Having been in higher education for the past 7 years, I heard a lot about the need for students to be fluent in the STEM skills (Science, Technology, Engineering and Math).
A recent study from CSIRO found that STEM skills were indeed important during the period of 2009-2016, but that in the future occupations requiring communication skills will grow the fastest. As our world becomes more technologically enabled, what will keep humans from being replaced by robots will be their ability to connect, communicate, understand and build relationships.
We live in a world where skills change quickly and facts can be Googled from one’s smartphone. In order to be successful in the 21st Century, everyone must be able to work collaboratively and learn to be emotionally intelligent.
Those who possess the skills such as active listening, empathy and teamwork will grow in demand across all work sectors.
While we will still need people with STEM skills going forward, the numbers needed will decline as the work of programming will be done through artificial intelligence by the very machines that need it done.
Jobs requiring a high level of interpersonal and/or problem-solving skills are the ones that can’t be automated.
Radio’s Role in Developing Key Communication Skills
I was working in commercial radio when I was in the 10th grade in high school. What it taught me that school didn’t, was verbal communication skills. Being a radio personality means having to develop public speaking skills and being able to speak extemporaneously.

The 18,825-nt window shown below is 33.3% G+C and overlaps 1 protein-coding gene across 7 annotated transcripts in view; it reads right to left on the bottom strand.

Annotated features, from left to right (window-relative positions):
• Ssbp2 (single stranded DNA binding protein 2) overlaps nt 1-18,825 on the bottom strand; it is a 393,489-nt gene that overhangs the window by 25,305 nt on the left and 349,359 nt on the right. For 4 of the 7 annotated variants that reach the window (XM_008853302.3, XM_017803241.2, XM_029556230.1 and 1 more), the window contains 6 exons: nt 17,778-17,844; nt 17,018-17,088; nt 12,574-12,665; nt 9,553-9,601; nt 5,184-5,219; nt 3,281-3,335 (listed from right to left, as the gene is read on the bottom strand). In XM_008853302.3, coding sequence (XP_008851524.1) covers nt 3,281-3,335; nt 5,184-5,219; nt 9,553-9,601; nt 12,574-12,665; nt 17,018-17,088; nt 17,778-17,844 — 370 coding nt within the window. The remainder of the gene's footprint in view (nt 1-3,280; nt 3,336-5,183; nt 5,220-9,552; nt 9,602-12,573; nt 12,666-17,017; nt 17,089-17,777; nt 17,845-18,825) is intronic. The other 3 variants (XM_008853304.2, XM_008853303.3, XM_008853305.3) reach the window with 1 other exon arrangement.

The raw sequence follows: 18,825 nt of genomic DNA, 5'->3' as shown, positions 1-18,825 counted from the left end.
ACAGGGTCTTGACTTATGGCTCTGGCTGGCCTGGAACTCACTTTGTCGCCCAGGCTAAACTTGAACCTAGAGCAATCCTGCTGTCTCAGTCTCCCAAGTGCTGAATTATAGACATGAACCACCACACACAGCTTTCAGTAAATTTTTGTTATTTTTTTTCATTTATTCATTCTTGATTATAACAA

In radio, you learn how to serve a listener – both over the air, on the phone and on remote broadcasts.
Working in radio brought be closer to the community I lived in. I covered elections, breaking news, births & deaths, and was active in local charities.
Over my high school and college years, my radio work would see me hosting talk shows, buy-sell shows, gathering-writing-&-reporting news, playing Top 40 music, beautiful music, Irish music, Polish music, country music and middle-of-the-road music.
Each radio assignment required different communication skills.
Radio & Education
A quick check of the number of high school radio stations in the United States on Wikipedia shows about 250 currently on the air.
Students who are exposed to radio work as part of their high school education will not only find it to be a fun and exciting experience, they will also be acquiring the very critical communication skills that will help grow personally and professionally.
People who can create exciting, engaging, stimulating and fun radio have what it takes to be successful in life.
Our 40th President of the United States, Ronald Reagan, was called “the great communicator.” President Reagan learned those critical communications skills as a radio broadcaster. First at WOC-AM1420 in Davenport, Iowa.
When WOC consolidated (yes, that kind of thing was happening back in the 1930s too) with WHO, Reagan would go on to recreate Chicago Cubs baseball games.
While doing one of these recreations in 1934, the wire service feeding the play-by-play descriptions of the game went dead. Reagan, knowing that other stations were also broadcasting this game, knew he had to hold his radio audience and would improvise saying hitters on both teams were hitting foul balls off of pitches until the wire was restored.